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7 tips for healthy and harmonious romantic relationships

July 15, 2016

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My partner is so rude!

March 17, 2017

In a situation were there is a discussion between partners, there needs to come a point in time to create space for empathy. One of the partners has to call a time-out and start tapping into their self-empathy, followed, at a later stage, by “external empathy”. Self-empathy as in: “Checking within what is going on for me as an individual, without qualifying judgements of my feelings and sensations being good or bad, right or wrong, convenient or inconvenient, etc...”. Simply, looking at what is going on inside. Listen to your dialogue. This process might take a bit of time and physical space. I remember that some time ago, when my partner and I ended up on “planet conflict”, I needed to create some physical space between her and myself, so as to be able to really stay with my feelings; with what was going on inside of me. Perhaps you need to do the same?

 

 

For more on how to practice empathy, I invite you to download my FREE e-book, "In 4 steps, to a healthy romantic relationship". In it, I will show you 4 easy-to-learn steps that you can apply right away to create harmony between your partner and you. Click on the picture or follow this link.

 

 

After having given yourself adequate self-empathy – you’ll know this to be the case because you will feel relaxed, peaceful inside, about the situation that arose and that caused distress - your attention can shift to the counterpart. You can now offer them the same empathic space that you created for yourself, for example by asking them: “What is going on for you, right now? How do you feel?”

If, however, you jump ahead of yourself and the self-empathic process, you could end up asking this question before having created a peaceful space within yourself, in which case, your mind might analyze the other person’s “wrongness” or rudeness or inadequacy with thoughts like “None of this would have happened if she hadn’t been so rude. What is wrong with her?”. Needless to say, this creates more distance than closeness.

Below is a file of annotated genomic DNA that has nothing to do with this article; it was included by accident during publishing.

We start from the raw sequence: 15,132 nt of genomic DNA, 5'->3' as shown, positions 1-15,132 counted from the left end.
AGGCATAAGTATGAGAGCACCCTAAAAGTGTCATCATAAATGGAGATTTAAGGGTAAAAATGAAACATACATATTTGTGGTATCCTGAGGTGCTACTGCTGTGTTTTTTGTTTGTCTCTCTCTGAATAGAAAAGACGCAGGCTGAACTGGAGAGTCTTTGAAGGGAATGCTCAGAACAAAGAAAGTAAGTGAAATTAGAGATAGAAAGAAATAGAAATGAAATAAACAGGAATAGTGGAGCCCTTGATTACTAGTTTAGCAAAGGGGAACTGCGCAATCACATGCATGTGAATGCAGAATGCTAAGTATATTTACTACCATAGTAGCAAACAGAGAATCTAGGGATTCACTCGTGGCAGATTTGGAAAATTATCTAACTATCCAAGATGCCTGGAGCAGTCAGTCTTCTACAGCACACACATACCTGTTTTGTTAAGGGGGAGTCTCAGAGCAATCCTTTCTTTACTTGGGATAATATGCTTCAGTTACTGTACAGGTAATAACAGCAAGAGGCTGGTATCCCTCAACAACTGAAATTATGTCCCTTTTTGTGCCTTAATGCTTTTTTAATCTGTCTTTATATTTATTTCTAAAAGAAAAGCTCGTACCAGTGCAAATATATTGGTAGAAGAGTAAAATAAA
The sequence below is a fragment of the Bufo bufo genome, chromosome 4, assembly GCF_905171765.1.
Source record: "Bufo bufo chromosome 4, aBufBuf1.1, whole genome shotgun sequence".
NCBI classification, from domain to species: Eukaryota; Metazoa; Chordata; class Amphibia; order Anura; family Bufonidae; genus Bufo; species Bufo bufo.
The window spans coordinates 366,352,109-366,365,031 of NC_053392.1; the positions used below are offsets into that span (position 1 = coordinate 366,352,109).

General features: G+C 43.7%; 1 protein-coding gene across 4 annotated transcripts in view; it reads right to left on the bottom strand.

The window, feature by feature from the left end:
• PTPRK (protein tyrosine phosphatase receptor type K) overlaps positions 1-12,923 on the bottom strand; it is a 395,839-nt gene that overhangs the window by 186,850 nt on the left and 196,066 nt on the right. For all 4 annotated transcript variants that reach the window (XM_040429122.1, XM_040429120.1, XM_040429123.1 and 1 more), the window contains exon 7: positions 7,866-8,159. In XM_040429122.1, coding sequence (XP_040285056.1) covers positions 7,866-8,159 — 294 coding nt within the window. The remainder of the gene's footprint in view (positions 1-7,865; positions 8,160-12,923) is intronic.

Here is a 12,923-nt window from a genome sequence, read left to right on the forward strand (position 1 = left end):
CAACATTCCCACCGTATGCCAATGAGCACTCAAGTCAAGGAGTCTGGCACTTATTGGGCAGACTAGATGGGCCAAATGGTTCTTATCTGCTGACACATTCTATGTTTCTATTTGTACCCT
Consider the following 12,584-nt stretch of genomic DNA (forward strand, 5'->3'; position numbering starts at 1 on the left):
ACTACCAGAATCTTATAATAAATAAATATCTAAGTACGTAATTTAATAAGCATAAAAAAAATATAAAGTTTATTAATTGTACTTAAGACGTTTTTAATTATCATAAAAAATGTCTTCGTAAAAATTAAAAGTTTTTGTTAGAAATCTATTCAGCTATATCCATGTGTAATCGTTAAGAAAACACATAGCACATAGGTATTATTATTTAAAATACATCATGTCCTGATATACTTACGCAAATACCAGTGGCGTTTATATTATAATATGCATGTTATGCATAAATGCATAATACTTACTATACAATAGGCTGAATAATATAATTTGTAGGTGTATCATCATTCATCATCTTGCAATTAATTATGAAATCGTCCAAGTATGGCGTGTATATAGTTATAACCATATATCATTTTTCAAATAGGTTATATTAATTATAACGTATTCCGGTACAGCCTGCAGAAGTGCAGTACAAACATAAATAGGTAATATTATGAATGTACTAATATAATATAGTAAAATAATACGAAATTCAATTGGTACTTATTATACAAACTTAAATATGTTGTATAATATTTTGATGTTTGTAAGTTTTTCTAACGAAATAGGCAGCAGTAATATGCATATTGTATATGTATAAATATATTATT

On the other hand, as seen before, when we create enough space for the self-empathic process, we come from a different point within ourselves, what I like to refer to as a softer, gentler spot within and if we apply the principles of needs-based communication, we are likely to ask a question like: “Which basic human needs of theirs are they trying to meet?”.

Before asking them this question directly, we can inquire within ourselves; it becomes in that case a silent, inner process that allows us to guess what is going on within another person. Then, when we feel ready to connect with them, we can simply ask them, for example: “Are you upset because you really need to be heard on this subject?”. In all likelihood the answer will be yes. We keep going; we keep listening with empathetic ears so to speak, till we see that there is a shift between the two of us; till we feel there is connection instead of resentment.

 

Couple mindfulness excercise:

Start by practicing self-empathy. Create a space of some 15 minutes of “me time” in a place that gives you comfort. For example, I have a corner in the house with a comfy chair and views to some trees. This place helps me relax and center myself.

Then I practice. I take a situation that felt grinding, heavy and ask myself: “what basic human needs of mine was I trying to meet when I acted/reacted in that way?”. Pay close attention to your inner experience. How do you feel? What about your body language? Is your body stiffening or getting more relaxed? and haw about your self-dialogue? What are you, in other words, telling yourself about that situation?

 

And to finish with,for more clarity on basic human needs and more, I invite you, once again, to download my free e-book to create healthy and harmonious relationships, by clicking here.

 

 

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